lot of fish! The flash, vibration, colors, and action of a spinnerbait
(properly used) seems irresistible to a lot of different species
No tournament Bass-angler 'worth
his salt', or even an avid weekend angler, would ever consider
his lure arsenal complete; without at least a small selection
of spinnerbaits on hand. The style, color, and size of the lures
in your arsenal, are of course a strictly personal thing. Your
spinnerbait preferences will probably change over time, depending
more on your style of fishing, and the waters that you fish, more
than any other factor.
WHEN & WHERE TO USE THEM Spinnerbaits
can be fished throughout the water-column; from just below the
surface, to the structure at the very bottom of a lake or impoundment.
They can be equally effective in the springtime, summer, fall,
and even in the winter (if you're lucky enough to live where the
water doesn't get hard in the winter). They can be successfully
fished from the crack of dawn, through the longest night! Crystal-clear
water, or the muddiest floodwater you can imagine. They can be
'ripped' through the water at the surface, or so slowly, that
the blades barely turn. They are an excellent choice for eliminating
unproductive water, and also for locating productive sites with
aggressive fish present. They can be fished in the 'scummiest
backwaters', the thickest brush, rock piles, beaches, break-walls,
piers, docks, weed-beds, and even in open water. There's really
no place that a Spinnerbait cannot be fished effectively.
Best Bets: "Pick your own
Spinnerbaits are a "Bank-Beater's"
key lure. They can be effectively fished in that 0' to 5' deep
area that produces so many of the 'limit-filler' fish. Fished
at a medium retrieve rate through this type of an area, gives
an angler the opportunity to 'hit' every nook & cranny in the
shoreline. Fished parallel to the shore, they produce amazing
numbers of fish. Fished alongside and below docks, and the boats
tied up to the docks, they shine. Fishing the near-shore weed-beds,
and grassy areas; they are about the best bet for covering an
area thoroughly, and in the least amount of time. A fantastic
way to pick out the most aggressive fish in the neighborhood!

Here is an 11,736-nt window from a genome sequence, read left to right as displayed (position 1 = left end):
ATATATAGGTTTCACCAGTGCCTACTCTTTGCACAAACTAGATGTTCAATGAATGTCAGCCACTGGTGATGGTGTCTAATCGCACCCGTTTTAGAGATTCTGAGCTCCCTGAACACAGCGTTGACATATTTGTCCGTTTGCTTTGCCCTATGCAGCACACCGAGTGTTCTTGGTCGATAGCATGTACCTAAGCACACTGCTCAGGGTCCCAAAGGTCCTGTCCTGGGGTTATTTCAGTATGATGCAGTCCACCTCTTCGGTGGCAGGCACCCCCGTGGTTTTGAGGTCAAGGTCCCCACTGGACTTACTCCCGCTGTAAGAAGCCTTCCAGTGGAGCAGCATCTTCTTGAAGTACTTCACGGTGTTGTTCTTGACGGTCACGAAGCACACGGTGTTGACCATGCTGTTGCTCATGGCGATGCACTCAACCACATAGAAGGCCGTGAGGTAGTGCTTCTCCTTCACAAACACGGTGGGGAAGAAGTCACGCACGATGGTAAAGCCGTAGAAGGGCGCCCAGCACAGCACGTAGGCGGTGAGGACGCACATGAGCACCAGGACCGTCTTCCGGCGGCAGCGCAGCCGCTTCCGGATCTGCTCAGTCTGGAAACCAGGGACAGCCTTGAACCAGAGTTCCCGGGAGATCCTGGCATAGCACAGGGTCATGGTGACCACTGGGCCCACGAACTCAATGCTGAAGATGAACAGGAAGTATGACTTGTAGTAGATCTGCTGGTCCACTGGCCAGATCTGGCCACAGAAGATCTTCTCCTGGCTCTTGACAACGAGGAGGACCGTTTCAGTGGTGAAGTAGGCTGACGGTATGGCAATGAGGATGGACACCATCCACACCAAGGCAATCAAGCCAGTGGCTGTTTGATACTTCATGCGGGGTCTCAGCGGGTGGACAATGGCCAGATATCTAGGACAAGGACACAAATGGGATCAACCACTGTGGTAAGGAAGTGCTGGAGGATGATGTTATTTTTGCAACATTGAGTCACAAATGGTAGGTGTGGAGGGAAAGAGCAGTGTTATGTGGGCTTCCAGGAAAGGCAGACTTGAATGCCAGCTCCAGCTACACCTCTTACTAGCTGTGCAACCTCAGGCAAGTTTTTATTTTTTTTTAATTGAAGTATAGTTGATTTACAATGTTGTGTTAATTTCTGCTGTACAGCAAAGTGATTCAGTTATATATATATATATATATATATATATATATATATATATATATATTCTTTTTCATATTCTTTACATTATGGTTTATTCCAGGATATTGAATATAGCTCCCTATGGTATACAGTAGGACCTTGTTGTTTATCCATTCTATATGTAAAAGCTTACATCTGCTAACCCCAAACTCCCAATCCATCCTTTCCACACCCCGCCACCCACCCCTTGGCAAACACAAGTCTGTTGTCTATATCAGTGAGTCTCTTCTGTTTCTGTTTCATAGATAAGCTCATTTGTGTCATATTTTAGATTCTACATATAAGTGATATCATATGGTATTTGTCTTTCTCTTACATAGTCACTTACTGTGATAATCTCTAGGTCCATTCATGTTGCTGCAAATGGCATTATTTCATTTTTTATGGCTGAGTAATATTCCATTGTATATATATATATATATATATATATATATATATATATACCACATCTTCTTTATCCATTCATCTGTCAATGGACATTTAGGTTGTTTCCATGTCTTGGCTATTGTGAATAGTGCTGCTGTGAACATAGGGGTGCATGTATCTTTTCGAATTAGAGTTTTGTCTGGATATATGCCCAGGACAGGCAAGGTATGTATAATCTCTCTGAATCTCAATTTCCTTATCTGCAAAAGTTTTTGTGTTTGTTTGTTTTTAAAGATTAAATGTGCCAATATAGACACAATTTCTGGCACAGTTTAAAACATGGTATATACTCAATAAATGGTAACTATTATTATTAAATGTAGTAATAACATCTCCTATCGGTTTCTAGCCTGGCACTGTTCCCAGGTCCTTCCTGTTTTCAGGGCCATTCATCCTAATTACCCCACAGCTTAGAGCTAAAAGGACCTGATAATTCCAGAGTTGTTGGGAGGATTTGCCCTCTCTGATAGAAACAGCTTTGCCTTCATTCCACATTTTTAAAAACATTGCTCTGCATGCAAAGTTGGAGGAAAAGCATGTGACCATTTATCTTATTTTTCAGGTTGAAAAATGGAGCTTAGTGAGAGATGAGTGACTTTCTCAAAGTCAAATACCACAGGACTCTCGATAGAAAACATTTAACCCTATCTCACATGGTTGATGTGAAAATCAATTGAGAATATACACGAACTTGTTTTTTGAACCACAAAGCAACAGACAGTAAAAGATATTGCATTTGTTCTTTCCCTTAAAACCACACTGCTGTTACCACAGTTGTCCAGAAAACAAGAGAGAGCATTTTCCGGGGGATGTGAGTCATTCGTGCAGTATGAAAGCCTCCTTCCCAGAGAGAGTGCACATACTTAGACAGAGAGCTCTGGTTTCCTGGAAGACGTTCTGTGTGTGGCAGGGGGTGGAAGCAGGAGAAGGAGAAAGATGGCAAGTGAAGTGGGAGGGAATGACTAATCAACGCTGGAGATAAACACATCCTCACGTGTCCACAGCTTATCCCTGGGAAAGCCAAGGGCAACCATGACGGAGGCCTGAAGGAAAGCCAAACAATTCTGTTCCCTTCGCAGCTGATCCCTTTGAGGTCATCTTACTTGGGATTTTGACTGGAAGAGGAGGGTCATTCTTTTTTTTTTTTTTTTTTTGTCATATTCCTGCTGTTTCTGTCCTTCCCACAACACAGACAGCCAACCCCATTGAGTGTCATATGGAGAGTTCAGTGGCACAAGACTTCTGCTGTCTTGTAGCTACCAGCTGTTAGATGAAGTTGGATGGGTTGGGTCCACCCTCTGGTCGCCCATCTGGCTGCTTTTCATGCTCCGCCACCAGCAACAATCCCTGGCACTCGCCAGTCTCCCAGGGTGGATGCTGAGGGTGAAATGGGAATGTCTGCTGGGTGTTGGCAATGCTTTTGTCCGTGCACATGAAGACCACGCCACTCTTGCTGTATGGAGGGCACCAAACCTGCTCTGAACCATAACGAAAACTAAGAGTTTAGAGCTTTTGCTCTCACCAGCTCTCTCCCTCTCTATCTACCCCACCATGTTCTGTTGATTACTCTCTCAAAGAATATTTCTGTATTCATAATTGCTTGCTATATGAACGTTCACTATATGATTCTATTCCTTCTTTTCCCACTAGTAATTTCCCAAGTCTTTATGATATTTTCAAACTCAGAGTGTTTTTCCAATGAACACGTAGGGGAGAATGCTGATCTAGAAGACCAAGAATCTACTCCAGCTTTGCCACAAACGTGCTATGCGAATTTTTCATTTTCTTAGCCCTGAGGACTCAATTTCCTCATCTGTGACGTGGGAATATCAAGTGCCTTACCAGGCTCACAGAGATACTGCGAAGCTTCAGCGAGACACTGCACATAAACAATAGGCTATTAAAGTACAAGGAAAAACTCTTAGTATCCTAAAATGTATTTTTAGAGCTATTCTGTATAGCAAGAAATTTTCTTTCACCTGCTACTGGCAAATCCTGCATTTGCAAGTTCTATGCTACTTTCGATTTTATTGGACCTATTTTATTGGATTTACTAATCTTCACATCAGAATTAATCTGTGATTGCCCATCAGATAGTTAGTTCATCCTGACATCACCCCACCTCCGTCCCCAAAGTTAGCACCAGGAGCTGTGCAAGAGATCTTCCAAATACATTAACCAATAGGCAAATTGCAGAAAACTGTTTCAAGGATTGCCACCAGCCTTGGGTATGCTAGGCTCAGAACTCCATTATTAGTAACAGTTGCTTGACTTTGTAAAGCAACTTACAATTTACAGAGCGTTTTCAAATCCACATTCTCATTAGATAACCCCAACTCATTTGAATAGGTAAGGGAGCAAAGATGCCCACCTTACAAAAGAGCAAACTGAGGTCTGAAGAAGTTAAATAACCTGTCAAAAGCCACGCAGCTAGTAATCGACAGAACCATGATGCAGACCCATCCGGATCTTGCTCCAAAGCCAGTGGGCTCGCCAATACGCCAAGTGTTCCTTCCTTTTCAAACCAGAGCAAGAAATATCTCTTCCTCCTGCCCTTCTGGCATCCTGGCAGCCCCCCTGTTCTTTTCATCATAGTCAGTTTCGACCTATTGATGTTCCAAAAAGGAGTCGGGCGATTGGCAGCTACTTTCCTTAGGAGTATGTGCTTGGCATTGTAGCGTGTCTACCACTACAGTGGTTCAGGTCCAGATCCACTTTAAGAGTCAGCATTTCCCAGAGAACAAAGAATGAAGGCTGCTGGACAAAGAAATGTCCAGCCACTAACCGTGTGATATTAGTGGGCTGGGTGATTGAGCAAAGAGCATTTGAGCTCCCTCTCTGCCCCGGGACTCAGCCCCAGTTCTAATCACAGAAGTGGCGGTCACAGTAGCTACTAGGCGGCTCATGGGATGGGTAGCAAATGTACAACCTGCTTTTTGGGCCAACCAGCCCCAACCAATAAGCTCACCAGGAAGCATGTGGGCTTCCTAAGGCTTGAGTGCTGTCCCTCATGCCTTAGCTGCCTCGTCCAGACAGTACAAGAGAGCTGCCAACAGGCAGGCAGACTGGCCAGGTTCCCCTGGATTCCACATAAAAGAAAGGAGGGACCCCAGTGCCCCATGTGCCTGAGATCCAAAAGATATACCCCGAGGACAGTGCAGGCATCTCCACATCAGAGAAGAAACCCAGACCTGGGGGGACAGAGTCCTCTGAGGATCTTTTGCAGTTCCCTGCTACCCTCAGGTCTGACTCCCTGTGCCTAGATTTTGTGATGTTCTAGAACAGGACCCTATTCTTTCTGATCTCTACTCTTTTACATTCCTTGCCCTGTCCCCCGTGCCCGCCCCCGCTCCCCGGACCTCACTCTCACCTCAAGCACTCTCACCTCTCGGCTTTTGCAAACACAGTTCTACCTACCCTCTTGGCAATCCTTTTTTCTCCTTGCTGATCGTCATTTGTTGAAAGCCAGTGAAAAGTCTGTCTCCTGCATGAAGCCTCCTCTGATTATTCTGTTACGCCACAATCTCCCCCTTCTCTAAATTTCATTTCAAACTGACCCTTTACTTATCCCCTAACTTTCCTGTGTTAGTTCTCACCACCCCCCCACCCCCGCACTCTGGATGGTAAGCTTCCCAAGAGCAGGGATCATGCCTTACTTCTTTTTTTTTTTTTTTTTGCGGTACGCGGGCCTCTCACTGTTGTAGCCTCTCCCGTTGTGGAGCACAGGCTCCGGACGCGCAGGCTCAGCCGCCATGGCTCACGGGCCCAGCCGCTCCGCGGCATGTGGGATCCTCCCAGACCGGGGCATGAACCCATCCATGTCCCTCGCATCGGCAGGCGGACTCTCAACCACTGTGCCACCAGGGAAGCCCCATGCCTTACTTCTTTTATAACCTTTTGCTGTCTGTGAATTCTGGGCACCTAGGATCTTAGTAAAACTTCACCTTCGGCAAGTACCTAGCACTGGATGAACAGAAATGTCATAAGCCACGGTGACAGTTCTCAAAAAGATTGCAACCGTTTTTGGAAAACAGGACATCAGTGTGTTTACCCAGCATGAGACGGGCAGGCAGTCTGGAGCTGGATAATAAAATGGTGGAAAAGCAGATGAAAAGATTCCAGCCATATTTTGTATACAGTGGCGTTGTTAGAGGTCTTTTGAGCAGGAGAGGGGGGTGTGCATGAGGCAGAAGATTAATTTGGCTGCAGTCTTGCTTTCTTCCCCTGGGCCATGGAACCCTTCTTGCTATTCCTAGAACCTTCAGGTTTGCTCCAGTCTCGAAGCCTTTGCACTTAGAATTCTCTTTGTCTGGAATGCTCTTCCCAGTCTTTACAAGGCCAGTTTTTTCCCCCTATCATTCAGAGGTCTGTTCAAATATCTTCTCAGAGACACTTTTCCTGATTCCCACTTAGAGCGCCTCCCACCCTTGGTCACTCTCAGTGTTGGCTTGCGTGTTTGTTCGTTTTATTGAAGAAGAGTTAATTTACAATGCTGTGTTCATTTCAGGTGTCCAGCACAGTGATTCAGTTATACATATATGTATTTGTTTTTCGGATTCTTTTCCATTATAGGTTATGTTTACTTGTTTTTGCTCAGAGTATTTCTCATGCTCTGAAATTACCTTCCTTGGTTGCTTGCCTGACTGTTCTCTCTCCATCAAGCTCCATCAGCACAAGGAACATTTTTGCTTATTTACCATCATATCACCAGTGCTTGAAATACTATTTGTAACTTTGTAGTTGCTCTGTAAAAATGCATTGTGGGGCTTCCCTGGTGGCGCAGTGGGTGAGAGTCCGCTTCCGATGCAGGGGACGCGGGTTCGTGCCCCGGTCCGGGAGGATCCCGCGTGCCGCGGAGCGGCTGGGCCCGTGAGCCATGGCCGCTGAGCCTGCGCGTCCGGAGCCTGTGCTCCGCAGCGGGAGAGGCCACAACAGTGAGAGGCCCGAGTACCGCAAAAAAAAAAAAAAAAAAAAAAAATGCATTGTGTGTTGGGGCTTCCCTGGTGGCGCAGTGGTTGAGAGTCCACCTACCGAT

Spinnerbaits are a "Junk-Fisherman's"
key lure. The back end of that cove where all the flotsam builds
up on top of 3' of empty, weedless, water in the springtime is
a good spot for a spinnerbait. Through the top of, and alongside
that willow tree that just fell over at the side of a channel
is another great spot for a spinnerbait to work its' magic. What
about that weed-bed that has only one or two openings in it? Another
good spot! And, how about that weed-choked channel that you passed
on your way out of the last cut? That's right! Another good spot!
The list goes on & on!
Spinnerbaits are a "Structure-Fisherman's"
key lure. What better way to cover a stump-field, a rock-pile,
or old rotted-out dock pilings? How about fishing that old creek
channel, or submerged roadbed in that reservoir? 'Slow-Rolling'
a spinnerbait there, is a great idea! That 3' deep heavily weeded
area that runs between those docks over there is another good
bet. Don't forget about that break-wall at the mouth of the marina!
Did I miss any? Probably only about a hundred or so! But, you
get the idea.
Spinnerbaits are also an "Open-Water
Fisherman's" key lure. After working the shoreline for
a stretch; did you ever get the urge to turn around in your boat
and throw that spinnerbait as far as you could; just to straighten
out the line a bit? Think about it! When was the last time that
you eased your boat over that area and graphed it? Probably never
did! You might be pleasantly surprised when a 5 or 6 pounder tries
to take that rod out of your hands as you're straightening your
line! Maybe there's a dip, or hump, or isolated small weed patch
out there that you've never noticed. Maybe it's where the big
guys take their noon siesta waiting for the PWCs to quit buzzing
them. It's worked for me more that one time! Maybe it's worth
a shot or two for you too!
Look for Spinnerbaits 101: Session
#2 of 3 - HOW TO FISH SPINNERBAITS - Coming Next.